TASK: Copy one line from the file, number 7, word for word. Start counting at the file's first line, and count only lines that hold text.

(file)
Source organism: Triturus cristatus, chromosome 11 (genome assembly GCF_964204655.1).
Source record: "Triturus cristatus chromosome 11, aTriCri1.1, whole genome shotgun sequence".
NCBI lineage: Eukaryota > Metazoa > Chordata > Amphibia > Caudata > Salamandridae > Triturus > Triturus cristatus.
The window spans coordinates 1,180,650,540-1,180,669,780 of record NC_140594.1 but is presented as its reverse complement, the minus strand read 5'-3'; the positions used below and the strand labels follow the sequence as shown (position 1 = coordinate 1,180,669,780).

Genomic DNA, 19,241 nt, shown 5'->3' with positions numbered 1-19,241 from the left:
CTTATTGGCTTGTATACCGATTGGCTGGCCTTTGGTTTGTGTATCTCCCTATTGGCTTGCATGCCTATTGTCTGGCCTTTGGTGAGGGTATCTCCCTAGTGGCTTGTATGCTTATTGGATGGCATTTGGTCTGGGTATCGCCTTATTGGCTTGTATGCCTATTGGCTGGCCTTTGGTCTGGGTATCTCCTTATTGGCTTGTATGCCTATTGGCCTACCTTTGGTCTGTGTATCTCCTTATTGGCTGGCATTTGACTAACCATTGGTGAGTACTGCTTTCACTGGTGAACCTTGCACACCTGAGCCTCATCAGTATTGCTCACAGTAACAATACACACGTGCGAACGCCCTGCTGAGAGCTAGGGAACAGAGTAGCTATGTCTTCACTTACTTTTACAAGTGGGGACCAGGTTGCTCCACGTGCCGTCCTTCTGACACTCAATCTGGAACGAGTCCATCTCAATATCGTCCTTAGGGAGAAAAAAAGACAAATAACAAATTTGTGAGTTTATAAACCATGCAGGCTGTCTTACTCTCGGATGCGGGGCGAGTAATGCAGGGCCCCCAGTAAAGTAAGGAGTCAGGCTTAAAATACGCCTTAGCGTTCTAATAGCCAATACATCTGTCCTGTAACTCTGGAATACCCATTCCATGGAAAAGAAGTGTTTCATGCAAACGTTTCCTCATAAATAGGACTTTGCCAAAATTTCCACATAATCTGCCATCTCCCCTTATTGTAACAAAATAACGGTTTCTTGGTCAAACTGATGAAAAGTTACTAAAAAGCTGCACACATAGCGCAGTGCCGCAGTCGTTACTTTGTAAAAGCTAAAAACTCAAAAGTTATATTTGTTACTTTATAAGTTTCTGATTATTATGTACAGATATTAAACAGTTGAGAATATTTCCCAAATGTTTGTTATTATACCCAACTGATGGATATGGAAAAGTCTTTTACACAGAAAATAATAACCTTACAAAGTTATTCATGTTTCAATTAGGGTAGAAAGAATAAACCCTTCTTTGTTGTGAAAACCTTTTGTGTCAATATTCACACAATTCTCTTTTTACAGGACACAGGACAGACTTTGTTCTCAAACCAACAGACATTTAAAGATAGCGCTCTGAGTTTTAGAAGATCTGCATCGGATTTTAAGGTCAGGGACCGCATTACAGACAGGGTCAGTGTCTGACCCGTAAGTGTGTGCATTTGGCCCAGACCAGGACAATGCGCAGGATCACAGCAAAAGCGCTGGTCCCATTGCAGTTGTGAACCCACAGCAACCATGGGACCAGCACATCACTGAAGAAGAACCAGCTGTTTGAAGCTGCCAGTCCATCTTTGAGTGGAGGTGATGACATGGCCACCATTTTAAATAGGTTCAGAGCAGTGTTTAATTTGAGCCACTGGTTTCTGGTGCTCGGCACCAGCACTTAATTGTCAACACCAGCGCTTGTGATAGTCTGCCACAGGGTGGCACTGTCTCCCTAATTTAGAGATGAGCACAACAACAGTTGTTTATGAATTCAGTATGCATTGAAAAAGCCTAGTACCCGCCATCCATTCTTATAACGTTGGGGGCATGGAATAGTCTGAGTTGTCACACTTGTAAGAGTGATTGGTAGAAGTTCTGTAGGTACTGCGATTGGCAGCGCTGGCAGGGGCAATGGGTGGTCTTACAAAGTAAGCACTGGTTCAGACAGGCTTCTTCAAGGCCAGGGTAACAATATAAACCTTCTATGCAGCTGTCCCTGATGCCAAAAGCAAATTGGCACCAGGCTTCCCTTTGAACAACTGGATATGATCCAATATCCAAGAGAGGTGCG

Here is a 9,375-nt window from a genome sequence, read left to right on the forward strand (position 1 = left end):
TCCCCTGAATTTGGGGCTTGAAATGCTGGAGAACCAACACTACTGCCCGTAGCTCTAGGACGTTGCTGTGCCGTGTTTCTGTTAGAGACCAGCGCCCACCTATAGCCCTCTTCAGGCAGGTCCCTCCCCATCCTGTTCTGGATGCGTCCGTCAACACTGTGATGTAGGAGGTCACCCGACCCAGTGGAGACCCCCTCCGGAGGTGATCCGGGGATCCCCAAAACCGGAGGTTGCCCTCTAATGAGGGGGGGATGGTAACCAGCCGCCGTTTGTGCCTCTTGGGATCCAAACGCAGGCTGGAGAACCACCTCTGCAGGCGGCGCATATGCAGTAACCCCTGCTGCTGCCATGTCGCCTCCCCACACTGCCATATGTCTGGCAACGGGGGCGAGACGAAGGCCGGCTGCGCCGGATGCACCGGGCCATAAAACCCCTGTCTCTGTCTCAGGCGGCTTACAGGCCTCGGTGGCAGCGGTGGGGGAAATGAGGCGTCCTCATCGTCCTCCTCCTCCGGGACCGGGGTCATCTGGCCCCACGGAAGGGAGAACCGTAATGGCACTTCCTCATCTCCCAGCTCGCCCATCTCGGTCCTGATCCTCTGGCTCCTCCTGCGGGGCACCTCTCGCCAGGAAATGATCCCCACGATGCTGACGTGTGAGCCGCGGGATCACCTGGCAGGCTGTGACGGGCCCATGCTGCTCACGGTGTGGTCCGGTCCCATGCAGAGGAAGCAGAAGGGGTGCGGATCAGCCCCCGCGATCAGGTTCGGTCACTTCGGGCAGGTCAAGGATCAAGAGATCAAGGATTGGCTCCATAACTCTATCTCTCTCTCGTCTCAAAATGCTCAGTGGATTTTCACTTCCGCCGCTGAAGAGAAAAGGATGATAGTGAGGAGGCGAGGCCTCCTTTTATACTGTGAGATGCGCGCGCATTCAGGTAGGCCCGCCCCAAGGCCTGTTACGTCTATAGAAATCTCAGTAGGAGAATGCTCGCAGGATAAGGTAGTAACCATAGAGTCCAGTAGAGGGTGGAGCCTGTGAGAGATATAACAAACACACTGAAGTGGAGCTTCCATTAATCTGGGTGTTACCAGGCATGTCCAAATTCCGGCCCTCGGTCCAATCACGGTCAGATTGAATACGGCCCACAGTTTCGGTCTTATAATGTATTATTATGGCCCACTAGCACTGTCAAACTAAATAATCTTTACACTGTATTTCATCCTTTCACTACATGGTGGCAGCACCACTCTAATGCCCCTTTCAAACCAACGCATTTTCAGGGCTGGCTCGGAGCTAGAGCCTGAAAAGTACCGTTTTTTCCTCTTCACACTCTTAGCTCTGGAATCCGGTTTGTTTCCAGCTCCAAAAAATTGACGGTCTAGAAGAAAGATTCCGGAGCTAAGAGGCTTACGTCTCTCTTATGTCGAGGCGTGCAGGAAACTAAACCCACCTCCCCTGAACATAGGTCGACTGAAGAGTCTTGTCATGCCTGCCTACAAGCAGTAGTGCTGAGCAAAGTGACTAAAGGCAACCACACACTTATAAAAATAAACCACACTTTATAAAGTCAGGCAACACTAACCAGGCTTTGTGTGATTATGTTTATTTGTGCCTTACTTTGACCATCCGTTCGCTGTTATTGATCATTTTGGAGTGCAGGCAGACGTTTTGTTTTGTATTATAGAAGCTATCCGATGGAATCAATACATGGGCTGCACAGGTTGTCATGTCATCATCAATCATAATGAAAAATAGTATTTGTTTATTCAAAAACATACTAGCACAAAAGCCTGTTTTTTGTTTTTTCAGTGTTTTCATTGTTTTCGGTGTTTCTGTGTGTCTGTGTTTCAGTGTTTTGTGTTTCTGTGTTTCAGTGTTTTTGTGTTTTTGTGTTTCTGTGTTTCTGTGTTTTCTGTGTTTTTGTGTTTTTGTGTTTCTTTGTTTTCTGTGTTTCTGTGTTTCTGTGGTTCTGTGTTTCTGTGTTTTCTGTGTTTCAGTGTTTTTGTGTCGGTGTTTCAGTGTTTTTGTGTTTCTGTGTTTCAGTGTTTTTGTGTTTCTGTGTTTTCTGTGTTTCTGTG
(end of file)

Here is a 9,375-nt window from a genome sequence, read left to right on the forward strand (position 1 = left end):